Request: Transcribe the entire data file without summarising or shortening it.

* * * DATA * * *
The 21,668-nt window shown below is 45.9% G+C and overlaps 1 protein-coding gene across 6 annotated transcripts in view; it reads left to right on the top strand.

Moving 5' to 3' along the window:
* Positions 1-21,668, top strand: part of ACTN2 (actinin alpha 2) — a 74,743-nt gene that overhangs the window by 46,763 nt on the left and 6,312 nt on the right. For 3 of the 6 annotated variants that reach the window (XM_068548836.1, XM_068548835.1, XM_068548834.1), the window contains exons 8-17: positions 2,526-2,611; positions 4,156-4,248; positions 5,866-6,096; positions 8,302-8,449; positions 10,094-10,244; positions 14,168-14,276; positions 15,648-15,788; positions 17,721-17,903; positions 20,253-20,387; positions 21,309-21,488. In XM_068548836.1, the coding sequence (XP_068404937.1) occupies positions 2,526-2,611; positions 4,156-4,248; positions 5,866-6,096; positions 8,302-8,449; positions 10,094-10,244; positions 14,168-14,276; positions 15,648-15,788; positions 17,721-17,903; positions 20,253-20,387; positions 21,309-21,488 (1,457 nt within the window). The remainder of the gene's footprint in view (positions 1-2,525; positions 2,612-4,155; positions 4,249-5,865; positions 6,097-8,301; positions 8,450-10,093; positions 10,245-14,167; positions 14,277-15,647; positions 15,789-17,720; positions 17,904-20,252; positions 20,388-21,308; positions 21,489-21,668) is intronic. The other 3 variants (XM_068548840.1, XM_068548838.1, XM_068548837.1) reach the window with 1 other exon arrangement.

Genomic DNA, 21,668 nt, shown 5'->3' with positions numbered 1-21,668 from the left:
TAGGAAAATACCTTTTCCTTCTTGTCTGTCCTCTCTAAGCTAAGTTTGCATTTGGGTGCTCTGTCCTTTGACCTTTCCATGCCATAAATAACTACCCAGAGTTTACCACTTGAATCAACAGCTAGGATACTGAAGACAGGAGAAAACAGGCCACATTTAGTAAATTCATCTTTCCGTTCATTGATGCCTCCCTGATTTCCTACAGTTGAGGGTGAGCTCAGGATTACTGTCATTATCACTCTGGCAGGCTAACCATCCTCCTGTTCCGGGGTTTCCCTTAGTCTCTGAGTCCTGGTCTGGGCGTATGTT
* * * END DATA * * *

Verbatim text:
The 21,668-nt window shown below is 45.9% G+C and overlaps 1 protein-coding gene across 6 annotated transcripts in view; it reads left to right on the top strand.

Moving 5' to 3' along the window:
* Positions 1-21,668, top strand: part of ACTN2 (actinin alpha 2) — a 74,743-nt gene that overhangs the window by 46,763 nt on the left and 6,312 nt on the right. For 3 of the 6 annotated variants that reach the window (XM_068548836.1, XM_068548835.1, XM_068548834.1), the window contains exons 8-17: positions 2,526-2,611; positions 4,156-4,248; positions 5,866-6,096; positions 8,302-8,449; positions 10,094-10,244; positions 14,168-14,276; positions 15,648-15,788; positions 17,721-17,903; positions 20,253-20,387; positions 21,309-21,488. In XM_068548836.1, the coding sequence (XP_068404937.1) occupies positions 2,526-2,611; positions 4,156-4,248; positions 5,866-6,096; positions 8,302-8,449; positions 10,094-10,244; positions 14,168-14,276; positions 15,648-15,788; positions 17,721-17,903; positions 20,253-20,387; positions 21,309-21,488 (1,457 nt within the window). The remainder of the gene's footprint in view (positions 1-2,525; positions 2,612-4,155; positions 4,249-5,865; positions 6,097-8,301; positions 8,450-10,093; positions 10,245-14,167; positions 14,277-15,647; positions 15,789-17,720; positions 17,904-20,252; positions 20,388-21,308; positions 21,489-21,668) is intronic. The other 3 variants (XM_068548840.1, XM_068548838.1, XM_068548837.1) reach the window with 1 other exon arrangement.

Genomic DNA, 21,668 nt, shown 5'->3' with positions numbered 1-21,668 from the left:
TAGGAAAATACCTTTTCCTTCTTGTCTGTCCTCTCTAAGCTAAGTTTGCATTTGGGTGCTCTGTCCTTTGACCTTTCCATGCCATAAATAACTACCCAGAGTTTACCACTTGAATCAACAGCTAGGATACTGAAGACAGGAGAAAACAGGCCACATTTAGTAAATTCATCTTTCCGTTCATTGATGCCTCCCTGATTTCCTACAGTTGAGGGTGAGCTCAGGATTACTGTCATTATCACTCTGGCAGGCTAACCATCCTCCTGTTCCGGGGTTTCCCTTAGTCTCTGAGTCCTGGTCTGGGCGTATGTT